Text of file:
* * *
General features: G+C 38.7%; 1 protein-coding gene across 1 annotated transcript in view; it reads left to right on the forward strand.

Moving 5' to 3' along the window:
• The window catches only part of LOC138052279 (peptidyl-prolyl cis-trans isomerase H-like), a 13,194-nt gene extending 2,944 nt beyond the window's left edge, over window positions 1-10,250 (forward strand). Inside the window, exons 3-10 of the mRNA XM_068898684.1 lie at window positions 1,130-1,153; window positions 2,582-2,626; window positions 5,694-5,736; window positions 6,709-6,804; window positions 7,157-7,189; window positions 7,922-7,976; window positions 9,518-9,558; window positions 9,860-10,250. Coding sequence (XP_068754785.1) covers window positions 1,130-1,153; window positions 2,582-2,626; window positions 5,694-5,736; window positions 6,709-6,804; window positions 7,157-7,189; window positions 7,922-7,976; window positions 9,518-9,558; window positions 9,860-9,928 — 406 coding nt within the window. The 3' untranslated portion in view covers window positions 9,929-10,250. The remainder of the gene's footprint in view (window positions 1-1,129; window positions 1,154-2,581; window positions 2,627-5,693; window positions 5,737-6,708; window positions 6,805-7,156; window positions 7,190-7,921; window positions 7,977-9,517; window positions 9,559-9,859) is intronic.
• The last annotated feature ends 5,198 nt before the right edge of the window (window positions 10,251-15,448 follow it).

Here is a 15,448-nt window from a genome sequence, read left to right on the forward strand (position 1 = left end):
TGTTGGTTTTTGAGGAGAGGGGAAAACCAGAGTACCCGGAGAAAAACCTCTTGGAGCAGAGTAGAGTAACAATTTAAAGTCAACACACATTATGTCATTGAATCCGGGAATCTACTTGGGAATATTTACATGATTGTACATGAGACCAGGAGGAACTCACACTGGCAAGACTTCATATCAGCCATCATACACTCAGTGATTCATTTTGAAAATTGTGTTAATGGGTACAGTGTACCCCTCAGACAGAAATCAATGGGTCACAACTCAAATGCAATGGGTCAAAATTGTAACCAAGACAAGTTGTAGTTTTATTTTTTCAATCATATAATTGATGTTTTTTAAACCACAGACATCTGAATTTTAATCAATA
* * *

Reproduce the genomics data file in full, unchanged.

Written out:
General features: G+C 38.7%; 1 protein-coding gene across 1 annotated transcript in view; it reads left to right on the forward strand.

Moving 5' to 3' along the window:
• The window catches only part of LOC138052279 (peptidyl-prolyl cis-trans isomerase H-like), a 13,194-nt gene extending 2,944 nt beyond the window's left edge, over window positions 1-10,250 (forward strand). Inside the window, exons 3-10 of the mRNA XM_068898684.1 lie at window positions 1,130-1,153; window positions 2,582-2,626; window positions 5,694-5,736; window positions 6,709-6,804; window positions 7,157-7,189; window positions 7,922-7,976; window positions 9,518-9,558; window positions 9,860-10,250. Coding sequence (XP_068754785.1) covers window positions 1,130-1,153; window positions 2,582-2,626; window positions 5,694-5,736; window positions 6,709-6,804; window positions 7,157-7,189; window positions 7,922-7,976; window positions 9,518-9,558; window positions 9,860-9,928 — 406 coding nt within the window. The 3' untranslated portion in view covers window positions 9,929-10,250. The remainder of the gene's footprint in view (window positions 1-1,129; window positions 1,154-2,581; window positions 2,627-5,693; window positions 5,737-6,708; window positions 6,805-7,156; window positions 7,190-7,921; window positions 7,977-9,517; window positions 9,559-9,859) is intronic.
• The last annotated feature ends 5,198 nt before the right edge of the window (window positions 10,251-15,448 follow it).

Here is a 15,448-nt window from a genome sequence, read left to right on the forward strand (position 1 = left end):
TGTTGGTTTTTGAGGAGAGGGGAAAACCAGAGTACCCGGAGAAAAACCTCTTGGAGCAGAGTAGAGTAACAATTTAAAGTCAACACACATTATGTCATTGAATCCGGGAATCTACTTGGGAATATTTACATGATTGTACATGAGACCAGGAGGAACTCACACTGGCAAGACTTCATATCAGCCATCATACACTCAGTGATTCATTTTGAAAATTGTGTTAATGGGTACAGTGTACCCCTCAGACAGAAATCAATGGGTCACAACTCAAATGCAATGGGTCAAAATTGTAACCAAGACAAGTTGTAGTTTTATTTTTTCAATCATATAATTGATGTTTTTTAAACCACAGACATCTGAATTTTAATCAATA